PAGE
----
D. W. MURRAY, A. R. BRITTON, C. J. K. BULSTRODE. From the Nuffield Orthopaedic Centre, Oxford, England. The recommendation that patients having a total hip replacement should receive pharmacological thromboprophylaxis is based on the belief that fata
stable (greater than the control) when walking over barriers as was roll for the sit-to-stand task, indicative of ... after total hip replacement regarding the risk of a fall, especially in the elderly. Most patients ... metre cable to a computer whi
flap, following damage to the inferior branch of the superior gluteal nerve, or by failure ... flap, was used in 29 hips, and the posterior. (P) .... was undisplaced.
Marc E. Umlas. From the Centre for Total Joint Replacement, New York, USA. We report 16 cases of erythematous eruption on the skin within the flaps of the ...
Apr 29, 2013 - ing total hip replacement, and they were likely to change coital positions. The most common concern regarding sexual activity of patients was ...
impingement after THR, to assess the results of surgical ... dysplasia in five patients (five hips). .... dislocation of the hip, a superficial wound infection and five .... Meyer JD, PlÃ¶tz W, Tillmann K, Russlies M. Iliopsoas impingement after ceme
arthroplasty. After total hip replacement recurrent dislocation is a serious and ..... to incorrect positioning of prosthetic components, loosening of the trochanter.
hip replacement performed after fixation failed for femoral neck fracture. (A) (n = .... of femoral loosening discovered at review. No acetabular cups were loose.
We compared the radiographic results of secondary total hip replacements,. 99 following failed uncemented hemiarthroplasties and 21 following failed.
Anne McMurray, PhD, RN, FRCNA, Professor of Nursing,. Research Centre .... significance. This level was achieved using a Bonferroni. Correction to reduce the probability of making a Type I error when performing multiple tests. For single tests, the .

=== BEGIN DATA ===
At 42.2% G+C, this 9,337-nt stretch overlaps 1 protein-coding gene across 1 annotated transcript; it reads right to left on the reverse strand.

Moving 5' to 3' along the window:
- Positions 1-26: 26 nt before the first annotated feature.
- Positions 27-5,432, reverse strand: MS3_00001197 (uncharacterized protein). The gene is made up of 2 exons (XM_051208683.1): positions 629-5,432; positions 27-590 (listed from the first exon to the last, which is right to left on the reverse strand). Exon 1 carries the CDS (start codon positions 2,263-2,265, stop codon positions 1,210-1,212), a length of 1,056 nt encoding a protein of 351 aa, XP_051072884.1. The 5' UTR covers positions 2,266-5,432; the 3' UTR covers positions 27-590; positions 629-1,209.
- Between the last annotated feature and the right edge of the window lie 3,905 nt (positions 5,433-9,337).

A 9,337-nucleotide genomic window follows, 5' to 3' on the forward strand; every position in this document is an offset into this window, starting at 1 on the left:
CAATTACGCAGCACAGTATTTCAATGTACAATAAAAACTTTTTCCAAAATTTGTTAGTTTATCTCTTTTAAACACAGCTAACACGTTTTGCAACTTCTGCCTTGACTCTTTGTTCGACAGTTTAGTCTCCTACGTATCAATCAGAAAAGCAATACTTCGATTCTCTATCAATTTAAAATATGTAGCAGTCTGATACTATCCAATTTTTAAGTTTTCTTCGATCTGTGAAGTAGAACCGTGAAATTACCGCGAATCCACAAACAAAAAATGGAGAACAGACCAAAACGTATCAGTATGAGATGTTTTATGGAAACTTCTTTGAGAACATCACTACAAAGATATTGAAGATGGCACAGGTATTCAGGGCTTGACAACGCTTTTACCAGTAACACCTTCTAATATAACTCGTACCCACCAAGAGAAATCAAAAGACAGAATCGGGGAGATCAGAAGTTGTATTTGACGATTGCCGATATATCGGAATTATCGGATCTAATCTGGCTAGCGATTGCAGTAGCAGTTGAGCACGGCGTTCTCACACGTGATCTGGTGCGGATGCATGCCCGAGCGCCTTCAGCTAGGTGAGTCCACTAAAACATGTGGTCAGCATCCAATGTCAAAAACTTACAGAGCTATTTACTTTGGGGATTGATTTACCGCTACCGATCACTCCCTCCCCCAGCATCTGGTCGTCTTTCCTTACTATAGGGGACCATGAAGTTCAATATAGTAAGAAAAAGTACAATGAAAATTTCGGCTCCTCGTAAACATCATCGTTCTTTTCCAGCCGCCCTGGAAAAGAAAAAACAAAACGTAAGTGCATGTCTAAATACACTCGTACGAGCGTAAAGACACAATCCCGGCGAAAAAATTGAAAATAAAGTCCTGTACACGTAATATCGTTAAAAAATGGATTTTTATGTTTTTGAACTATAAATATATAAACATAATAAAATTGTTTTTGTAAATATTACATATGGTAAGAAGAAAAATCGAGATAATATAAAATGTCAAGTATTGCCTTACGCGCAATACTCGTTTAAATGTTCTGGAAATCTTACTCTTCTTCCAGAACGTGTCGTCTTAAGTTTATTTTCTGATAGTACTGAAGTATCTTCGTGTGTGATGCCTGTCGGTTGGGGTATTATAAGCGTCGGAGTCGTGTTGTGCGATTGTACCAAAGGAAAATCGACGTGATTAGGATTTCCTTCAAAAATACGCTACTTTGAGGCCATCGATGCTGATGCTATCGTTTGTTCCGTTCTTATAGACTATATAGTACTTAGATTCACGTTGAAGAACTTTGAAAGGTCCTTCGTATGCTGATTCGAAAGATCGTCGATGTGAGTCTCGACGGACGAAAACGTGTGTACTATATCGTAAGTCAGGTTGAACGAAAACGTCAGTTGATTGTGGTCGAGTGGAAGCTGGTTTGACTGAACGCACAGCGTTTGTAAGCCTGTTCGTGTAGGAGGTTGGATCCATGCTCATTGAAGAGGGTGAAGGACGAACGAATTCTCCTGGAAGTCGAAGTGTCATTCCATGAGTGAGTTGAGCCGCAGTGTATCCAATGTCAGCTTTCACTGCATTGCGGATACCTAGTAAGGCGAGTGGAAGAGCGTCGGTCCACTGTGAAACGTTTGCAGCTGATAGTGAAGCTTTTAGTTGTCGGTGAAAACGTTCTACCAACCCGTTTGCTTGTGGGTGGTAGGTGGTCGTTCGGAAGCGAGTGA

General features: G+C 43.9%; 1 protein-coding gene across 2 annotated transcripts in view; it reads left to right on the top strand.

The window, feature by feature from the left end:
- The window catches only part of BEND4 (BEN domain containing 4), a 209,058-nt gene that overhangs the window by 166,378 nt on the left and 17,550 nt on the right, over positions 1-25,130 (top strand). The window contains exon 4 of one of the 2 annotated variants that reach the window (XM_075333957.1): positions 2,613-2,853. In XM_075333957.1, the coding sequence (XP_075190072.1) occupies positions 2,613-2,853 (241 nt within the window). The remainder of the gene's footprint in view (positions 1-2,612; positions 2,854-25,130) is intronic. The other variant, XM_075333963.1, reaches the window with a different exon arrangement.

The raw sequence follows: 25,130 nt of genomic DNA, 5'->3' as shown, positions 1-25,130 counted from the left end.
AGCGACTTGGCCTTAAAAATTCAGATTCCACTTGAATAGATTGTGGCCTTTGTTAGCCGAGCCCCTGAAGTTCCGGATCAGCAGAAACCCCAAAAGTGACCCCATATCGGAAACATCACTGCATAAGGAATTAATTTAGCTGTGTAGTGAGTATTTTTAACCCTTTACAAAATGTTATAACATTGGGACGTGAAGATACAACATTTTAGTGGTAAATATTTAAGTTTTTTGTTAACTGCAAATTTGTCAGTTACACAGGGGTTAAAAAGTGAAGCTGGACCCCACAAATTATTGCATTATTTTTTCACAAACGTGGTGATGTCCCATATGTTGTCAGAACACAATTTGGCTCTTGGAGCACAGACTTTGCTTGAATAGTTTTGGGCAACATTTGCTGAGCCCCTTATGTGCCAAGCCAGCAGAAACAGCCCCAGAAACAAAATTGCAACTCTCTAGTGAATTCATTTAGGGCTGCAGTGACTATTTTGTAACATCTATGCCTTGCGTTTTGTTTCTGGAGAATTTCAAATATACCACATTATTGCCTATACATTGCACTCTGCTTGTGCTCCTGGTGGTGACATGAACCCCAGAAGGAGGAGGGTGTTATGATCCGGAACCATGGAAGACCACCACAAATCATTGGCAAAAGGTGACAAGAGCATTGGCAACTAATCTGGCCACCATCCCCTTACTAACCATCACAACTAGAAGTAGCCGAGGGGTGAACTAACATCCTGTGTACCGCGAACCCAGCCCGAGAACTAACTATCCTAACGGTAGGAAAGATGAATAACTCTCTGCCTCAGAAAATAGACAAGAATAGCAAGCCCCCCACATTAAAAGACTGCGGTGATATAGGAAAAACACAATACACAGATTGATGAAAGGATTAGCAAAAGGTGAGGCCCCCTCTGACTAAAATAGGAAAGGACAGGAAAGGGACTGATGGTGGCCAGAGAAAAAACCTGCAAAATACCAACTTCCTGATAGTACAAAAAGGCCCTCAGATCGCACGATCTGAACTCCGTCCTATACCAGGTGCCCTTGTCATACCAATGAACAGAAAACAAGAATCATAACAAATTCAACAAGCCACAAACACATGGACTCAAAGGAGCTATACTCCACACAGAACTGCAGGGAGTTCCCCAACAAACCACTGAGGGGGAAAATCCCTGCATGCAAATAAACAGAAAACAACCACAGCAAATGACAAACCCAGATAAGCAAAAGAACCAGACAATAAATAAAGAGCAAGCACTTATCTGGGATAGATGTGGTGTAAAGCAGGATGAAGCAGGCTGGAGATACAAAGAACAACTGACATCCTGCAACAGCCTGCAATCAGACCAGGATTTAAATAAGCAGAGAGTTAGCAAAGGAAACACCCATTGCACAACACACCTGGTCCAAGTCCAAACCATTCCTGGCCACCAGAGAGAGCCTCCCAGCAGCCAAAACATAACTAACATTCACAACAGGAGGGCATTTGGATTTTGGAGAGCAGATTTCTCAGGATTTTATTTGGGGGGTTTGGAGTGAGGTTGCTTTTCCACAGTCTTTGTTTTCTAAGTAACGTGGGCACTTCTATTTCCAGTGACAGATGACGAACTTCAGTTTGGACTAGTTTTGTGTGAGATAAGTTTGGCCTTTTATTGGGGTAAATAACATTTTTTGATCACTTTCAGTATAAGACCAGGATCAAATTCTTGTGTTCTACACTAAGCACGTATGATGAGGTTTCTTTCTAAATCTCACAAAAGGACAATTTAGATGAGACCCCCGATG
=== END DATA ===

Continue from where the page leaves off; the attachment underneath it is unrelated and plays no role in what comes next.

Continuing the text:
Girdlestone type of pseudarthrosis. The infection may not present for a considerable period after operation, though relatively few cases occur after one year ( ...
1 -Radiograph before operation. Figure. 2-Twelve months after operation. Figure. 3-Sinogram two years after operation. Figure. 4-After a Girdlestone operation.
Bilateral protrusio acetabuli following pelvic irradiation. J Rheumatol 1977;4:189-96. Hasselbacher P, Schumacher HR. Synovial fluid eosinophilia following.
In 1985 Galante pleaded that âorthopaedic surgeons should agree to a uniform method of evaluating and reporting the results of hip replacement surgeryâ. 1.
October 2006. Intra-articular injections of steroid into the hip are used for a variety of reasons in current .... A diagnosis of trochanteric bursitis was made and the ...
Consultant Plastic Surgeon. â« G. C. Bannister, MD,. FRCS(Orth), Professor of. Orthopaedic Surgery. North Bristol Trust. Avon Orthopaedic Centre,. Southmead Hospital, Bristol ... appearance of the scar at three months using a surgeon-rated visual an
The results of previous ... (THR), and 7â14 days for patients having major knee surgery. (TKR) (5). ... New anticoagulants after hip or knee replacement. Figure 1.